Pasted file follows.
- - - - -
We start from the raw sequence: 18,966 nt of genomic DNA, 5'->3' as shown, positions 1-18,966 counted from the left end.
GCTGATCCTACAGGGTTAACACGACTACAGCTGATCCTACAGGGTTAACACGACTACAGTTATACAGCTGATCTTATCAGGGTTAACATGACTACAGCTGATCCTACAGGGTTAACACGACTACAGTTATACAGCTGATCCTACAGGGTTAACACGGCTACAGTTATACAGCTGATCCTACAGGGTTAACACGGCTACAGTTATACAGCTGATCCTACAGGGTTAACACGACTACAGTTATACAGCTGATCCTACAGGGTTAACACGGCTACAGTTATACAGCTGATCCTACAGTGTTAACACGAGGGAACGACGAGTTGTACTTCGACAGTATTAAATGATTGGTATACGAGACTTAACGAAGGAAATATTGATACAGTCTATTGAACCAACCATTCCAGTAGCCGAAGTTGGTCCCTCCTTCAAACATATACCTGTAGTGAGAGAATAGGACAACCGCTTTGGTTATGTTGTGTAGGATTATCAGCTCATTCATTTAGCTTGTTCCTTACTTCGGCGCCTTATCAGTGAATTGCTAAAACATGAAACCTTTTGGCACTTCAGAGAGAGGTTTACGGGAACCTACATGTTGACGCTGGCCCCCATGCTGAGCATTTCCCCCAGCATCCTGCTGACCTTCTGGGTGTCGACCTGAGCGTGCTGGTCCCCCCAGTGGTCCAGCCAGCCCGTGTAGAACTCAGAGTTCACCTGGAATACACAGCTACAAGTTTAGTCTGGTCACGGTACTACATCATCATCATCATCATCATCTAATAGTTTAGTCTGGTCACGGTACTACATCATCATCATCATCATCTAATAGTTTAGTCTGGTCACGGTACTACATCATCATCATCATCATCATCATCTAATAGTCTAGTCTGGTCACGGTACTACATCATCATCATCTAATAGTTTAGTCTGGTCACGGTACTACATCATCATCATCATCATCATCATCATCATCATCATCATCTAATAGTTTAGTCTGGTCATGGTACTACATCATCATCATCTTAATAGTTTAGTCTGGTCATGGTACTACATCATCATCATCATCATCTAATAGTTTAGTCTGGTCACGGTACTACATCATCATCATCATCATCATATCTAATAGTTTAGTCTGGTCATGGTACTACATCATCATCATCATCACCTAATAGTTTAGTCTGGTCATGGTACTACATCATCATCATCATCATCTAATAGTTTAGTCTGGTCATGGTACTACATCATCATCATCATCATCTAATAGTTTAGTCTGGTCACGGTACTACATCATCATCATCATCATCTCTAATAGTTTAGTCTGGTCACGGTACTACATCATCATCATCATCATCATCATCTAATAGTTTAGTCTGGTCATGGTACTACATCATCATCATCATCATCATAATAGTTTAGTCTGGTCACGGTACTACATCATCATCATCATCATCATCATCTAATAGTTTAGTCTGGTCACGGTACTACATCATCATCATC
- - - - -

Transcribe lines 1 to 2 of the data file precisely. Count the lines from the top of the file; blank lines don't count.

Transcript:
We start from the raw sequence: 18,966 nt of genomic DNA, 5'->3' as shown, positions 1-18,966 counted from the left end.
GCTGATCCTACAGGGTTAACACGACTACAGCTGATCCTACAGGGTTAACACGACTACAGTTATACAGCTGATCTTATCAGGGTTAACATGACTACAGCTGATCCTACAGGGTTAACACGACTACAGTTATACAGCTGATCCTACAGGGTTAACACGGCTACAGTTATACAGCTGATCCTACAGGGTTAACACGGCTACAGTTATACAGCTGATCCTACAGGGTTAACACGACTACAGTTATACAGCTGATCCTACAGGGTTAACACGGCTACAGTTATACAGCTGATCCTACAGTGTTAACACGAGGGAACGACGAGTTGTACTTCGACAGTATTAAATGATTGGTATACGAGACTTAACGAAGGAAATATTGATACAGTCTATTGAACCAACCATTCCAGTAGCCGAAGTTGGTCCCTCCTTCAAACATATACCTGTAGTGAGAGAATAGGACAACCGCTTTGGTTATGTTGTGTAGGATTATCAGCTCATTCATTTAGCTTGTTCCTTACTTCGGCGCCTTATCAGTGAATTGCTAAAACATGAAACCTTTTGGCACTTCAGAGAGAGGTTTACGGGAACCTACATGTTGACGCTGGCCCCCATGCTGAGCATTTCCCCCAGCATCCTGCTGACCTTCTGGGTGTCGACCTGAGCGTGCTGGTCCCCCCAGTGGTCCAGCCAGCCCGTGTAGAACTCAGAGTTCACCTGGAATACACAGCTACAAGTTTAGTCTGGTCACGGTACTACATCATCATCATCATCATCATCTAATAGTTTAGTCTGGTCACGGTACTACATCATCATCATCATCATCTAATAGTTTAGTCTGGTCACGGTACTACATCATCATCATCATCATCATCATCTAATAGTCTAGTCTGGTCACGGTACTACATCATCATCATCTAATAGTTTAGTCTGGTCACGGTACTACATCATCATCATCATCATCATCATCATCATCATCATCATCTAATAGTTTAGTCTGGTCATGGTACTACATCATCATCATCTTAATAGTTTAGTCTGGTCATGGTACTACATCATCATCATCATCATCTAATAGTTTAGTCTGGTCACGGTACTACATCATCATCATCATCATCATATCTAATAGTTTAGTCTGGTCATGGTACTACATCATCATCATCATCACCTAATAGTTTAGTCTGGTCATGGTACTACATCATCATCATCATCATCTAATAGTTTAGTCTGGTCATGGTACTACATCATCATCATCATCATCTAATAGTTTAGTCTGGTCACGGTACTACATCATCATCATCATCATCTCTAATAGTTTAGTCTGGTCACGGTACTACATCATCATCATCATCATCATCATCTAATAGTTTAGTCTGGTCATGGTACTACATCATCATCATCATCATCATAATAGTTTAGTCTGGTCACGGTACTACATCATCATCATCATCATCATCATCTAATAGTTTAGTCTGGTCACGGTACTACATCATCATCATC